According to a report in the Post, over a dozen public schools around the city have begun to give out morning-after pills such as Plan B. So far, students at 13 high schools have received the birth control drugs as part of a new citywide health initiative, CATCH—Connecting Adolescents To Comprehensive Health. “High school students are very sexually active and getting pregnant so we don’t have that luxury to think that they are too young to be engaged in conversations about contraception and sexual education,” City Council Speaker Christine Quinn told CBS.

During an unpublicized pilot program in five city schools last year, 567 students received Plan B tablets and 580 students received Reclipsen birth-control pills, according to the Department of Health. Parents can opt out of the program, but only about 1 to 2 percent of parents at each school have returned the opt-out sheets, said DOH spokeswoman Alexandra Waldhorn.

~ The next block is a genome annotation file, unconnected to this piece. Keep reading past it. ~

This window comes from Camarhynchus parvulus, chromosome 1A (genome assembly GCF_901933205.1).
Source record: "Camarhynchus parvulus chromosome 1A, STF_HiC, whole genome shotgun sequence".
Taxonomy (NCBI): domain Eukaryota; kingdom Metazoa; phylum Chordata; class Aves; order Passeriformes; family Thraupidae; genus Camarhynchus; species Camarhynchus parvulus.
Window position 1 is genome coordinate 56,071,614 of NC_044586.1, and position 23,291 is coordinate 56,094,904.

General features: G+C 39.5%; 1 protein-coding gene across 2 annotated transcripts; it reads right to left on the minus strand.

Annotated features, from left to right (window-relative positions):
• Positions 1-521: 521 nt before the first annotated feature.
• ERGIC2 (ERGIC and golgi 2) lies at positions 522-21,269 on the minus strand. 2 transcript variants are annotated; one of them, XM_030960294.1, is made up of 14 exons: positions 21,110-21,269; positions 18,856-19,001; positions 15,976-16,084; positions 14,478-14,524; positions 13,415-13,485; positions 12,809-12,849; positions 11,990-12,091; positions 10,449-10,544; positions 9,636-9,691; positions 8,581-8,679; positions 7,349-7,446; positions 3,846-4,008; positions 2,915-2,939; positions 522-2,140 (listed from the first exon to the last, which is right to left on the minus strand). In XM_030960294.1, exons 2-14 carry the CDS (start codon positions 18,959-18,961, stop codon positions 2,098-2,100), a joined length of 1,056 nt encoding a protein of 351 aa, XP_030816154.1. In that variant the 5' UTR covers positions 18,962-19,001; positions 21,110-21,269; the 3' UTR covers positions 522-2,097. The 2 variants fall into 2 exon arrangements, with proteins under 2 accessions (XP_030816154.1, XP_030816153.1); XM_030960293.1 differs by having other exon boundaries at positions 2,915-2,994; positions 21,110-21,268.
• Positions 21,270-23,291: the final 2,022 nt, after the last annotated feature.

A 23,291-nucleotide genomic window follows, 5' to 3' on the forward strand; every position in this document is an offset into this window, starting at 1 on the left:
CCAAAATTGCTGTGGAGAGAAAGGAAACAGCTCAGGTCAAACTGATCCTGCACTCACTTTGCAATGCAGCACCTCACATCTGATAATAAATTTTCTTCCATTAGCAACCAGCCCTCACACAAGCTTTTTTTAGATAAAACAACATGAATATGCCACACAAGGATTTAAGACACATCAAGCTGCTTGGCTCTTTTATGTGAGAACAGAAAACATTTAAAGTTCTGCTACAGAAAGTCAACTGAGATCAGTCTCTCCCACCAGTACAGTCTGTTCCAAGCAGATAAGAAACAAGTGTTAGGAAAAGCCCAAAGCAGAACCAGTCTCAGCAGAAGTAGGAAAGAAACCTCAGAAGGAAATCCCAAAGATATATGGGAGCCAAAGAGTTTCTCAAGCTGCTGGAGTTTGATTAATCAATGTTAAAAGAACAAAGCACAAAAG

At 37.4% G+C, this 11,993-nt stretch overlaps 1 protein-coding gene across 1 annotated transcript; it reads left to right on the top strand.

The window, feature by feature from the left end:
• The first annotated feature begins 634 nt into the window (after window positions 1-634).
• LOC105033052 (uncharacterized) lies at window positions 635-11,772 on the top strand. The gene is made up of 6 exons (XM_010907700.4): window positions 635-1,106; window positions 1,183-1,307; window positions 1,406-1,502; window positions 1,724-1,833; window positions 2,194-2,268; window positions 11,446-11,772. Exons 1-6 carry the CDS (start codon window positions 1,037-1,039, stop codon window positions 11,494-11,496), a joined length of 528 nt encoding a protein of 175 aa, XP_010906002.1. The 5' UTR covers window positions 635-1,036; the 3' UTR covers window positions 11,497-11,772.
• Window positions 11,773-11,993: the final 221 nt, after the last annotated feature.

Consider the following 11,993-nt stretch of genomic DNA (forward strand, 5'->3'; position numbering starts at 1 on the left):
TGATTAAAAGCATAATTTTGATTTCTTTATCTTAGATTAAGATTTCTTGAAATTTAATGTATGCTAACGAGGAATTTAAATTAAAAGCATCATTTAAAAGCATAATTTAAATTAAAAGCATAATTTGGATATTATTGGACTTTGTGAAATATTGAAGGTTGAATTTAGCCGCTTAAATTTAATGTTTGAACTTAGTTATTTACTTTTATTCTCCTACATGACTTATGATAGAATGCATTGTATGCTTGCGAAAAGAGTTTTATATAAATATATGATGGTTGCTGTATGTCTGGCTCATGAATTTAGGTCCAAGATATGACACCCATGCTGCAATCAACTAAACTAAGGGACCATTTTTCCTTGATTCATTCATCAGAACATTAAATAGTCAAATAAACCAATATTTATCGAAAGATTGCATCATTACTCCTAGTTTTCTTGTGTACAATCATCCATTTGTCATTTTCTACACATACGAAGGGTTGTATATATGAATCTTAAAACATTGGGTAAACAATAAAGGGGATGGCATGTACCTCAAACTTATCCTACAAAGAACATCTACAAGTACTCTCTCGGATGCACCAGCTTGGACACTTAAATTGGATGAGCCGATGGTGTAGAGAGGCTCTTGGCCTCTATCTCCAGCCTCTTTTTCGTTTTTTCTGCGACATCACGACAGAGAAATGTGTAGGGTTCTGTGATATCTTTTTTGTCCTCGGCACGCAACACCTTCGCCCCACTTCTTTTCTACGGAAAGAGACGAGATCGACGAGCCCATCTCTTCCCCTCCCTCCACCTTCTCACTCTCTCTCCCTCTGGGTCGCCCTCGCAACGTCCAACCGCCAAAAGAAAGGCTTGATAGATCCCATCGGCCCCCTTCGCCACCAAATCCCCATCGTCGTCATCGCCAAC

Anonymous parents and officials around the city have plenty of opinions about the initiative: “Should the high school or the city pay for it? Are we responsible for that? I don’t think so, but to have a 14-year-old child in that dilemma, that’s not a good situation either,” one woman told CBS. ”I would hope that a 14-year-old girl would have that kind of relationship at least with her mother.” “We can’t give out a Tylenol without a doctor’s order,” one school staffer told the Post. “Why should we give out hormonal preparations with far more serious possible side effects, such as blood clots and hypertension?”

“Girls shouldn’t be sexually active at that age,” said 15-year-old Annette Palacios, who goes to High School of Fashion Industries in Chelsea, one of the schools in the program. “I don’ t want to be a young kid who gets pregnant and can’t find a job,” one of her classmates argued.